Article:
Nobody starts a business without the vision of their creation one day outliving their working years. Whether the business will stay in the family or be sold to, owners wish to see their legacy protected – and for the business to continue to prosper, even after they’re gone.
Which is why it’s surprising that less than one-third of all private, owner-managed, or family-owned businesses have a succession plan in place.
The long-term endurance of a business, and the preservation of accumulated wealth, rely heavily on developing a solid strategic succession plan. Succession is the final stage of the business lifecycle, and the key to driving future growth, reducing taxes, and setting the stage for the next chapter you’ve always wanted.
Identify what’s important to you
No two succession plans are alike. Just as your business was built using your unique goals and vision, your succession plan should reflect your personal wants and needs.
Do I want the business to stay in the family? Are sale proceeds or future cash flow relevant to my retirement? How do I wish to spend the rest of my life? What goals do I have for next generation management?
Don’t be guarded about what you value but do align your strategy with family interests. Discuss thoughts openly with your family and business planning advisor.
When ownership consists of multiple partners, work together to find as close to a consensus as you can, while making compromises evenly along the way.
Choose a successor capable of running your company
Selecting a successor isn’t easy. You may have multiple heirs or key employees interested in taking over. Above all else, choose someone capable of running your company.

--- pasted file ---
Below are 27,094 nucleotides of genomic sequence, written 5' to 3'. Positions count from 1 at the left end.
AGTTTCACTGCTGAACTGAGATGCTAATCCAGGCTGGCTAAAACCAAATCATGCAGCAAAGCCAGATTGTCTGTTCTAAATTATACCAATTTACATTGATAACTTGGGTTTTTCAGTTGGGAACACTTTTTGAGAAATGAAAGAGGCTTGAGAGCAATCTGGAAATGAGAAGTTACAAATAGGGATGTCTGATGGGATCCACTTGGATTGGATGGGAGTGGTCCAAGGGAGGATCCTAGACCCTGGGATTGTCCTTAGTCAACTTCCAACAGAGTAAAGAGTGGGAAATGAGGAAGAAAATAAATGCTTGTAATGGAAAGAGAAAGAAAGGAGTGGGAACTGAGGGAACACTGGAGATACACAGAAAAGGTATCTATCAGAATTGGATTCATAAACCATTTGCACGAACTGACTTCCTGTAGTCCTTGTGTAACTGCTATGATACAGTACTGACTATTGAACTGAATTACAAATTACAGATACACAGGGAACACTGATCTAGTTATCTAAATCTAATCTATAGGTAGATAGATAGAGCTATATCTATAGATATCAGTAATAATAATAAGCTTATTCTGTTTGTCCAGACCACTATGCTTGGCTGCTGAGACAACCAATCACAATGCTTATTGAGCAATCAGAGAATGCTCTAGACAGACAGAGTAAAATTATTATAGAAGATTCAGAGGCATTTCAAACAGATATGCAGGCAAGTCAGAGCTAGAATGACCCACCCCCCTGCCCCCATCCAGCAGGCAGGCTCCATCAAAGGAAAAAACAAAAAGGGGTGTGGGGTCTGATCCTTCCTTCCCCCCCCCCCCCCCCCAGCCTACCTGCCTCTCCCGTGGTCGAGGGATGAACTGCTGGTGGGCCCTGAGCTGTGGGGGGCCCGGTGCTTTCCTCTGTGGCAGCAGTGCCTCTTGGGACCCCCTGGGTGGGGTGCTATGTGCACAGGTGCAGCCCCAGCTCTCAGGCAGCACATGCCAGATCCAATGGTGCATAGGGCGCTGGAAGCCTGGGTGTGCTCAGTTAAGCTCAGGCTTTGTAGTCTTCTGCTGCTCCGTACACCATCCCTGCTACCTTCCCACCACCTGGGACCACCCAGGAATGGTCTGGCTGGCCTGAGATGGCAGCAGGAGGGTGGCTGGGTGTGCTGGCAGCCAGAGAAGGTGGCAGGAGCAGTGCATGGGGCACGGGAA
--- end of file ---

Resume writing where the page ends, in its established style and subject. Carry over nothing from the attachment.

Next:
Once a decision is made, develop a mentoring program to groom your successor with the necessary skills and leadership qualities.
If you plan to sell your business on the open market, enlist the help of a business advisory to identify and qualify potential buyers.
Have the business professionally valuated
Knowing the current market value of the business is an integral part of the succession planning process. An in-depth valuation by a management consulting firm can identify strengths and discover untapped opportunities.
With this knowledge in hand, you can more easily set the business on a course for a more profitable exit.
Document your succession plan
Write down every facet of your plan with the help of an attorney, accountant, and business advisor. Include details for transition, insurance, taxes, and if relevant a buy-sell agreement with the chosen successor.
Your document should always include a contingency plan should one or more business owner die or be unable to lead the company sooner than anticipated. Double check that your succession plan does not contradict other estate planning documents.
Review the plan regularly
Just like a business plan, a strategic succession plan is a living document. As circumstances change, so should your plan. Death, divorce, rapid business growth or decline, M & A, changes in tax laws, there are countless scenarios the necessitate revisions to your plan.
It’s never too early to start succession planning. The sooner you begin, the more likely you’ll achieve the exit you desire.
Contact the talented team at Quest Business Advisory for a free consultation. Our Legacy service package offers guaranteed return on investment.